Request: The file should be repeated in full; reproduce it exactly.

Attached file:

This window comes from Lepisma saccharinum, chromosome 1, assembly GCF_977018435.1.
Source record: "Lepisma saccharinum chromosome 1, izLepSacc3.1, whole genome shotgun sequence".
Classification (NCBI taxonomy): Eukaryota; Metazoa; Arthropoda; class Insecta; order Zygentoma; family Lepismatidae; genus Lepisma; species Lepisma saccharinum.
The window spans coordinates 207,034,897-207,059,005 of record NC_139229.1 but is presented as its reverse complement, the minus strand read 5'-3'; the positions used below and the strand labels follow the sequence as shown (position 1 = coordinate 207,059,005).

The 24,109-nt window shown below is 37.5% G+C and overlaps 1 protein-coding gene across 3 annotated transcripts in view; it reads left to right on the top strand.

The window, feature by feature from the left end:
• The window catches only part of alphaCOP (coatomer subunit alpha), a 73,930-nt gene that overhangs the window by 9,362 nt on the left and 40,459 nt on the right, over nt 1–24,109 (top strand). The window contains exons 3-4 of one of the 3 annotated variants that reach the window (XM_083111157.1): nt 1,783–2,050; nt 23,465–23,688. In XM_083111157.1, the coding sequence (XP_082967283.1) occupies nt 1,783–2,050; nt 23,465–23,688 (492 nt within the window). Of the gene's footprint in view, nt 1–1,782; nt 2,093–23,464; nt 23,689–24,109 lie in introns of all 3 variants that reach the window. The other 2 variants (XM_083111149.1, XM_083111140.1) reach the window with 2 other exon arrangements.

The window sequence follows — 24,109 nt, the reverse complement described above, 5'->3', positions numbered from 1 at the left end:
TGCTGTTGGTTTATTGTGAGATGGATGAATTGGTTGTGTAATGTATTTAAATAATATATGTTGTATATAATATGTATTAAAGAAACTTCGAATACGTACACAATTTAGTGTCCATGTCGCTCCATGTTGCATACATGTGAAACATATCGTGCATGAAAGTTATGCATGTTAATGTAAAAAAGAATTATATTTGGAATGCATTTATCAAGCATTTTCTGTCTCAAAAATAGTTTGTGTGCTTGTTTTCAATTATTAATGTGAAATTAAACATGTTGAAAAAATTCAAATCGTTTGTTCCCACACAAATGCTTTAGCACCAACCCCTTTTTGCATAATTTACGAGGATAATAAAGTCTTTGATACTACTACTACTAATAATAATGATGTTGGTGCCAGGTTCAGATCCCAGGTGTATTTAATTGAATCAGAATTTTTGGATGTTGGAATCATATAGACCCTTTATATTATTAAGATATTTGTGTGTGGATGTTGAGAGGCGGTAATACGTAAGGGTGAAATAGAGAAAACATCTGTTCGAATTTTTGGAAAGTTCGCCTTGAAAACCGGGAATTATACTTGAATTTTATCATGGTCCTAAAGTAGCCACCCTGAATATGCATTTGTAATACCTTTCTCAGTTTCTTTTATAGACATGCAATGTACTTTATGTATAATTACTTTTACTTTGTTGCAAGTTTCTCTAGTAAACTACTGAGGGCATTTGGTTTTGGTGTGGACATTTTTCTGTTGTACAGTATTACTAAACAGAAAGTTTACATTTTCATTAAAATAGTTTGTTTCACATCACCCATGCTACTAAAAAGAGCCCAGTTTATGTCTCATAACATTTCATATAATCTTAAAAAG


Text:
This window comes from Lepisma saccharinum, chromosome 1, assembly GCF_977018435.1.
Source record: "Lepisma saccharinum chromosome 1, izLepSacc3.1, whole genome shotgun sequence".
Classification (NCBI taxonomy): Eukaryota; Metazoa; Arthropoda; class Insecta; order Zygentoma; family Lepismatidae; genus Lepisma; species Lepisma saccharinum.
The window spans coordinates 207,034,897-207,059,005 of record NC_139229.1 but is presented as its reverse complement, the minus strand read 5'-3'; the positions used below and the strand labels follow the sequence as shown (position 1 = coordinate 207,059,005).

The 24,109-nt window shown below is 37.5% G+C and overlaps 1 protein-coding gene across 3 annotated transcripts in view; it reads left to right on the top strand.

The window, feature by feature from the left end:
• The window catches only part of alphaCOP (coatomer subunit alpha), a 73,930-nt gene that overhangs the window by 9,362 nt on the left and 40,459 nt on the right, over nt 1–24,109 (top strand). The window contains exons 3-4 of one of the 3 annotated variants that reach the window (XM_083111157.1): nt 1,783–2,050; nt 23,465–23,688. In XM_083111157.1, the coding sequence (XP_082967283.1) occupies nt 1,783–2,050; nt 23,465–23,688 (492 nt within the window). Of the gene's footprint in view, nt 1–1,782; nt 2,093–23,464; nt 23,689–24,109 lie in introns of all 3 variants that reach the window. The other 2 variants (XM_083111149.1, XM_083111140.1) reach the window with 2 other exon arrangements.

The window sequence follows — 24,109 nt, the reverse complement described above, 5'->3', positions numbered from 1 at the left end:
TGCTGTTGGTTTATTGTGAGATGGATGAATTGGTTGTGTAATGTATTTAAATAATATATGTTGTATATAATATGTATTAAAGAAACTTCGAATACGTACACAATTTAGTGTCCATGTCGCTCCATGTTGCATACATGTGAAACATATCGTGCATGAAAGTTATGCATGTTAATGTAAAAAAGAATTATATTTGGAATGCATTTATCAAGCATTTTCTGTCTCAAAAATAGTTTGTGTGCTTGTTTTCAATTATTAATGTGAAATTAAACATGTTGAAAAAATTCAAATCGTTTGTTCCCACACAAATGCTTTAGCACCAACCCCTTTTTGCATAATTTACGAGGATAATAAAGTCTTTGATACTACTACTACTAATAATAATGATGTTGGTGCCAGGTTCAGATCCCAGGTGTATTTAATTGAATCAGAATTTTTGGATGTTGGAATCATATAGACCCTTTATATTATTAAGATATTTGTGTGTGGATGTTGAGAGGCGGTAATACGTAAGGGTGAAATAGAGAAAACATCTGTTCGAATTTTTGGAAAGTTCGCCTTGAAAACCGGGAATTATACTTGAATTTTATCATGGTCCTAAAGTAGCCACCCTGAATATGCATTTGTAATACCTTTCTCAGTTTCTTTTATAGACATGCAATGTACTTTATGTATAATTACTTTTACTTTGTTGCAAGTTTCTCTAGTAAACTACTGAGGGCATTTGGTTTTGGTGTGGACATTTTTCTGTTGTACAGTATTACTAAACAGAAAGTTTACATTTTCATTAAAATAGTTTGTTTCACATCACCCATGCTACTAAAAAGAGCCCAGTTTATGTCTCATAACATTTCATATAATCTTAAAAAG